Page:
Katherine E. Seppings

Art, Photography, Writing

Opinion Article in The Big Smoke

The removal of Palestine by Google Maps

Katherine Seppings

1018316866-640x360Read here: https://thebigsmoke.com.au/2018/11/29/removal-palestine-google-maps/

I am really pleased to have been invited to write this opinion piece for The Big Smoke on why Palestine is not on Google Maps and the journey that Palestine has been forced to make into non-existence by Israel’s existence. (Published 29 Nov 2018)

Very informative history and for me an introduction into the part played by map makers and services like Google Maps with their biases, making them complicit in political struggles for borders and land, and erasing nations like Palestine from their maps – and all that implies. Great article and much to think about.’ Di Dell

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The Illustrator Book Launch

A successful launch of The Illustrator by Jill Barclay at the Maurocco Bar, Castlemaine.
The Illustrator, which I edited, designed and published with Sevenpens, is available for purchase from https://jillbarclaybooks.

The Illustrator is based on Jill Barclay’s real grandmother, a woman who just disappears. All her life Eileen is sure of one thing – her love of drawing and the desire to be a commercial artist. In the 1920s, Eileen’s talents are well recognised in the Goulburn Valley where she is a farmer’s daughter, but this is a place and time when women can only be wives, mothers and homemakers. A woman choosing a career over her husband and baby is unheard of.

‘Written with an acute eye for the period and a sympathy for the distressing choices a woman might be forced to make The Illustrator offers an alternative history for being female and not ordinary in the first half of last century.’   Helen Elliott

Time and place are brilliantly evoked in Jill Barclay’sThe Illustrator, which opens in rural Victoria and moves on to Melbourne, Sydney and Auckland. The novel traces the unpredictable life journey of a young woman who resists conventional expectations. Deftly shaped and written with imaginative power, this haunting novel confronts us with the mystery of a self-driven personality.’   Brenda Niall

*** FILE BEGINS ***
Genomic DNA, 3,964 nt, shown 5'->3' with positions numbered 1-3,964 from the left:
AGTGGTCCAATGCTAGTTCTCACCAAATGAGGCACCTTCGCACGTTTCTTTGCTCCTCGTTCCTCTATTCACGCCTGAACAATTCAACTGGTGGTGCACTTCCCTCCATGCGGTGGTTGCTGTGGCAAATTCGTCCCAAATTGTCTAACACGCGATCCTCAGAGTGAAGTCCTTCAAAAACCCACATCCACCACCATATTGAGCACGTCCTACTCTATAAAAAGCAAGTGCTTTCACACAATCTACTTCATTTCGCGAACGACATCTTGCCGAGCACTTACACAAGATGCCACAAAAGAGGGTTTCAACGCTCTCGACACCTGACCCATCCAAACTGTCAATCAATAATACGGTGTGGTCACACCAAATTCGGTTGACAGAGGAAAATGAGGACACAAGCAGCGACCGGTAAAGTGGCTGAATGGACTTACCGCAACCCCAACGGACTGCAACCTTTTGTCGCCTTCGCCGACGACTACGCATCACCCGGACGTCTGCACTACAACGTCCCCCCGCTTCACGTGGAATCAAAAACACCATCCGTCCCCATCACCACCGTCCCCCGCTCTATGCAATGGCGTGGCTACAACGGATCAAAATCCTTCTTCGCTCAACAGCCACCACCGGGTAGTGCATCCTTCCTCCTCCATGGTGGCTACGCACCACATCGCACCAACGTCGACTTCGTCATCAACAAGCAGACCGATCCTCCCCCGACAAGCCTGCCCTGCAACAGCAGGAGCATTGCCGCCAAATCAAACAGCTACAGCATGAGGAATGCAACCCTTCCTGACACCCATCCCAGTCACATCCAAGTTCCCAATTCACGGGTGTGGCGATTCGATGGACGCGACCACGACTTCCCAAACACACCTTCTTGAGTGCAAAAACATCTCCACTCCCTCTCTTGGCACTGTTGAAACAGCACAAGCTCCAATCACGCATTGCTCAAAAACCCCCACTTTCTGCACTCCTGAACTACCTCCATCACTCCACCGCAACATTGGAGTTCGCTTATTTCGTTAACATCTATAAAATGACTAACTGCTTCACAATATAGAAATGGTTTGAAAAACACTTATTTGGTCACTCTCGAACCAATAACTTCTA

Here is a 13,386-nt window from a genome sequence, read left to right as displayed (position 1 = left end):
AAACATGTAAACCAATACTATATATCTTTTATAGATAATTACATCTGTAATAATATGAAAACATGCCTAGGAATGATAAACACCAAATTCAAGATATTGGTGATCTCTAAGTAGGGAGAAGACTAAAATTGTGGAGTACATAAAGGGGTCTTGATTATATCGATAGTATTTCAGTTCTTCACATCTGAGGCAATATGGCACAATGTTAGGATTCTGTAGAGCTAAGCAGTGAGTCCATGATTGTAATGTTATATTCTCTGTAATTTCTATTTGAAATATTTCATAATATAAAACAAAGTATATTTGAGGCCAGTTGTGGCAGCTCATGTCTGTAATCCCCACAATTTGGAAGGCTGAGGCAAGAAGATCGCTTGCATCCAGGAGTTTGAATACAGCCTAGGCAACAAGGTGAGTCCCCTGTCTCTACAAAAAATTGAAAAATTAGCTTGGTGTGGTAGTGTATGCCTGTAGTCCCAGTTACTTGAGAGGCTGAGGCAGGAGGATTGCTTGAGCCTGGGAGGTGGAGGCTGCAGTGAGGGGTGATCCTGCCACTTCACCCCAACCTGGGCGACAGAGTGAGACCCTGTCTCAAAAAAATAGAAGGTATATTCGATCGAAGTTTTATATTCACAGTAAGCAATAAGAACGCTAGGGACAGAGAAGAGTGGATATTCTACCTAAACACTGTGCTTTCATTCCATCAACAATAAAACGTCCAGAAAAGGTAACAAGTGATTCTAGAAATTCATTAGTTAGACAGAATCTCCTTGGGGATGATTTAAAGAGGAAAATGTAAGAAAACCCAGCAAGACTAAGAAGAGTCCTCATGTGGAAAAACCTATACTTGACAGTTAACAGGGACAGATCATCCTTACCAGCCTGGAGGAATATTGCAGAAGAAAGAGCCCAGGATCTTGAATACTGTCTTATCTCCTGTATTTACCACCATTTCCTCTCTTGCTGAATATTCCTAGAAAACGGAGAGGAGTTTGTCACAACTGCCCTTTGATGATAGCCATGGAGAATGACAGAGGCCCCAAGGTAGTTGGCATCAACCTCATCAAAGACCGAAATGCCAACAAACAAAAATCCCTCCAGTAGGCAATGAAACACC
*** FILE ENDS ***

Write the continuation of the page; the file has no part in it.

Jill Barclay’s The Illustrator demonstrates such richness of imagination, the writing is evocative and full of charm, and the story crackles with unforgettable moments – I was immediately transported.’    Louise Swinn

The Illustrator could well reflect Miles Franklin’s character Sybylla Melvyn who turns her back on an offer of a marriage in order to travel and write.‘ Dianne Demspey

 

Sevenpens Publishing

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Sevenpens is the name of a publishing service I have created for authors submitting manuscripts to traditional publishers or choosing to self-publish books.

If you’ve written a novel, memoir, poetry collection, or work of non-fiction and want to get it published, Sevenpens Publishing services offers authors advice on how to submit a manuscript, making sure your work is in the best possible shape before you take it to agents or publishers, and can assist in any or all of the steps required to self-publish your book to the same high standards as a major publishing company.

Since the 1970s, I have worked in publishing and promotions as an illustrator, designer, photographer, writer, editor, and distributor, in Australia, London and New York. I understand the time and effort writers put into their work and have all the skills and experience to bring out the best in your book, in today’s global market.

Check out Sevenpens website here.

Arts Open 2018

Me and my exhibition at Arts Open, Old Castlemaine Gaol. Photo by Calum McClure

More than 100 artists of Castlemaine and district are exhibiting their work and opening their studios. My photographs can be seen at the Old Castlemaine Gaol.
Labour Day weekend 10-12 March and 17-18 March 2016.

‘Love & Death in Castlemaine’ Now Available

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I launched my new collection of poems, Love and Death in Castlemaine published by Mark Time Books during the inaugural Castlemaine Poetry Festival in October.

Sue King-Smith, who edited the collection, describes the book as heartfelt and intimate, dealing with the big themes – love, death and place.

‘These poems are embedded in place, culture, history and the natural environment of Castlemaine (and surrounds). Katherine’s poems span many decades and are about community and the cyclic nature of relationships and life. They are a distilling of Relational Geography – mapping the way in which people relate and connect in a particular place.